If you discovered someone in your neighborhood was handing out condoms to 13 year-olds, what would you do?
You might call the police. Unless, of course, you are in San Francisco where you might notify the public schools they have competition.
San Francisco Unified School District is getting ready to extend its Condom Availability Program from high school down to middle school students. The rationale is 5.2 percent of the students are having sex, so therefore they have a moral obligation to protect them from sexually transmitted diseases. Of course, the students wouldn't get the free condoms without first chatting with a social worker or a school nurse.
The Campaign for Tobacco Free kids reports 14.8 percent of eighth graders have smoked cigarettes. Since that is almost triple the number that have had sex, shouldn't San Francisco Unified offer free e-cigarettes since they are somewhat healthier or at least free Nicorette gum?
You will find "progressive" parents in San Francisco favoring the move as they argue if kids are going to do it anyway they might as well as be protected. But why the schools and why now?
It might surprise you that the percentage of middle school kids that have had sex has remained around 5 percent or less since various organizations such as the Guttmacher Institute started doing such surveys back in the 1970s and earlier. The odds are 5 percent is probably on the low side compared to past behavior dating back to the time of the Roman Empire. Perhaps having some standards for behavior is what has made man more civilized but I digress. This isn't about civilization, it's about being progressive.
Maybe you're thinking SF Unified personnel can point to trends that show an upswing in sexually transmitted diseases among middle school students. There isn't one.
Even so, you may ask, what harm is there to schools giving out free condoms to 13-year-olds brave or brazen enough to chat about sex with a school nurse?
Perhaps the best way to answer that is with a question: Can a 13-year-old be prosecuted as a sex offender for distributing child pornography in the form of nude photos of themselves or others sent via a smartphone?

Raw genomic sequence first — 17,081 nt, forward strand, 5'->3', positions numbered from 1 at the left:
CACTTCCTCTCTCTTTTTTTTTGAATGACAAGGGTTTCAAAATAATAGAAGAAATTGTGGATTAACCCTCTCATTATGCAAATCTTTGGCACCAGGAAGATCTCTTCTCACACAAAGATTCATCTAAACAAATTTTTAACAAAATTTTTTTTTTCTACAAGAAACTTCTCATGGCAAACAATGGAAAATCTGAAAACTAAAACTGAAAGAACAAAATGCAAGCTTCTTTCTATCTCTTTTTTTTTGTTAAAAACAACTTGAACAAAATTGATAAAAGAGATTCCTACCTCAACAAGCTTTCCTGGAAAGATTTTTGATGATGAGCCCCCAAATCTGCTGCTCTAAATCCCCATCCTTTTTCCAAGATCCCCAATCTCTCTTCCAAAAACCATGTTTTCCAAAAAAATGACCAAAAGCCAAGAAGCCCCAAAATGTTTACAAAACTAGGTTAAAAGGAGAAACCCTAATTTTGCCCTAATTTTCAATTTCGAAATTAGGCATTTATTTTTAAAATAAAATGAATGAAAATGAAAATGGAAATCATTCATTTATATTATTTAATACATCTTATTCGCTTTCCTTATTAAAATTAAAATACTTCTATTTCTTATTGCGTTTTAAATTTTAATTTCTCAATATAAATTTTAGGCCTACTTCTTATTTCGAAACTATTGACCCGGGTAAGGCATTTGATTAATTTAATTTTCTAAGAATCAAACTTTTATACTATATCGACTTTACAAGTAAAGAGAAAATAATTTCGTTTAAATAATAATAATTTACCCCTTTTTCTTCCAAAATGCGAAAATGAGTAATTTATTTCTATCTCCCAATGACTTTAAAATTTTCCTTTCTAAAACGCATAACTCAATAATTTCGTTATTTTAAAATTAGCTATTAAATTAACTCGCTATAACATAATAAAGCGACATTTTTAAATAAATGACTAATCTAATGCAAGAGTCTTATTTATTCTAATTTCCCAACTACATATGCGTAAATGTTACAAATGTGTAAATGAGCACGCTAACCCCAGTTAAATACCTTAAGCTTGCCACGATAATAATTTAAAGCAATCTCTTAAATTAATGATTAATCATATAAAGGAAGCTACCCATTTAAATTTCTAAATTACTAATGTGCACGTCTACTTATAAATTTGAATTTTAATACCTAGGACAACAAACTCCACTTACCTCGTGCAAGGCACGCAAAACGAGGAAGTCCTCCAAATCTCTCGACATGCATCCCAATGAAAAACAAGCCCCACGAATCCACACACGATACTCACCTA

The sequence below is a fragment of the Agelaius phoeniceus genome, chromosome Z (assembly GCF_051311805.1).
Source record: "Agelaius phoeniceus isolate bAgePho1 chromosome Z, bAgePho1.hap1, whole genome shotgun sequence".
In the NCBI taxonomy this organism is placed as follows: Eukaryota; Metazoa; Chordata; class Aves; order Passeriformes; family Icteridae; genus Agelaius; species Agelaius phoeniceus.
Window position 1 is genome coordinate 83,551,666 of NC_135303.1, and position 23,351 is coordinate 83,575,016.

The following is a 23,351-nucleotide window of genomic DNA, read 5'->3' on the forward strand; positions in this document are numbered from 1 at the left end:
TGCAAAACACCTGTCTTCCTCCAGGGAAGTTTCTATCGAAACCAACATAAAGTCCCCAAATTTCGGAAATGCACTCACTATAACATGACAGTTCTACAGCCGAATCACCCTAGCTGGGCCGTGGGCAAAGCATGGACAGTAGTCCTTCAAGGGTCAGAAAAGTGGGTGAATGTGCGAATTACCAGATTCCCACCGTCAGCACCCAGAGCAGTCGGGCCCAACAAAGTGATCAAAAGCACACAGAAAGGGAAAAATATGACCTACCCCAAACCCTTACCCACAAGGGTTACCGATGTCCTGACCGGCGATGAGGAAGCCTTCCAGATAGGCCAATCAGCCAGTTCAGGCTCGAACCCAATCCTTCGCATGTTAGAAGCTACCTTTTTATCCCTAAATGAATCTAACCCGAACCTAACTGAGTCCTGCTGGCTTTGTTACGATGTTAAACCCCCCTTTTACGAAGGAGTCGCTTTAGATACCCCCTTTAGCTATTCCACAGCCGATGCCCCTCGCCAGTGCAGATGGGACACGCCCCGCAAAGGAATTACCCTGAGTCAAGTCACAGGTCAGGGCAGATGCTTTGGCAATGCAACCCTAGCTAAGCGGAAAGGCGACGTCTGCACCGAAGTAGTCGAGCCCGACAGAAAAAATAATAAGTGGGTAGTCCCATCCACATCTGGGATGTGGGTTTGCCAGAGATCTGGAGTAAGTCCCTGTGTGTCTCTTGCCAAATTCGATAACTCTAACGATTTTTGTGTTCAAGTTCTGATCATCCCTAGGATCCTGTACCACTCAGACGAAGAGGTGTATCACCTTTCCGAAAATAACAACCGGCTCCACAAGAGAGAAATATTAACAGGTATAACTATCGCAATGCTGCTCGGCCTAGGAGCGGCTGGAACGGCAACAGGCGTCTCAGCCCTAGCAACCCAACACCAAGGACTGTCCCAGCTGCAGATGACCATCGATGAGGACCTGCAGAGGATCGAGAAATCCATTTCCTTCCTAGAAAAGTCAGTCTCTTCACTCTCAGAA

It has happened and continues to happen. In fact, a month doesn't go by that a school district somewhere isn't slammed by parents for not doing enough to prevent kids from "sexting" when school personnel intercepts what is legally classified as child pornography on a student's phone and contacts law enforcement as they are required to do so by law.
How can you square that with giving away free condoms?
The message is clear: Sex is OK if you use condoms. Yet couldn't that encourage more experimentation such as sending nude selfies? While sexually transmitted diseases can have a devastating impact on a young person's life so can registering as a sex offender.
Then there is the real question that needs to be asked: What is the function of public schools?
Only about half of San Francisco's students can meet state standards for math and reading whereas 94.8 percent of its middle school students abstain from sex.
Where is the "extra" help for the kids needing assistance nailing down non-essential school stuff like mathematics and reading?
We often expect schools to do too much by picking up the load that parents should handle but some forsake. And while the state has required schools to teach sex education, it is a stretch to believe that gives them a green light to distribute condoms to 13-year-olds.
Schools enter dangerous territory when they undermine parents as well as send mixed messages about behavior that - depending upon the circumstances - could have a 13-year-old branded as a sex offender whether it is having sex with someone too young or could make them feel it is OK to sex text. After all, the school is giving them free condoms so it must be OK to send nude photos of oneself via smartphones. It isn't too big of a leap of logic for kids. But why worry? The school nurse or social worker will cover all the pitfalls of sex and sexual behavior and the 13-year-old will follow their advice to a "T," right?
Still don't you think it a bit odd for a school district to assume any parent would be comfortable with a stranger, whether it is a social worker or school nurse they don't know or Chester down the street, giving their 13 year-old free condoms?
This column is the opinion of Dennis Wyatt and does not necessarily represent the opinion of Morris Newspaper Corp. of CA.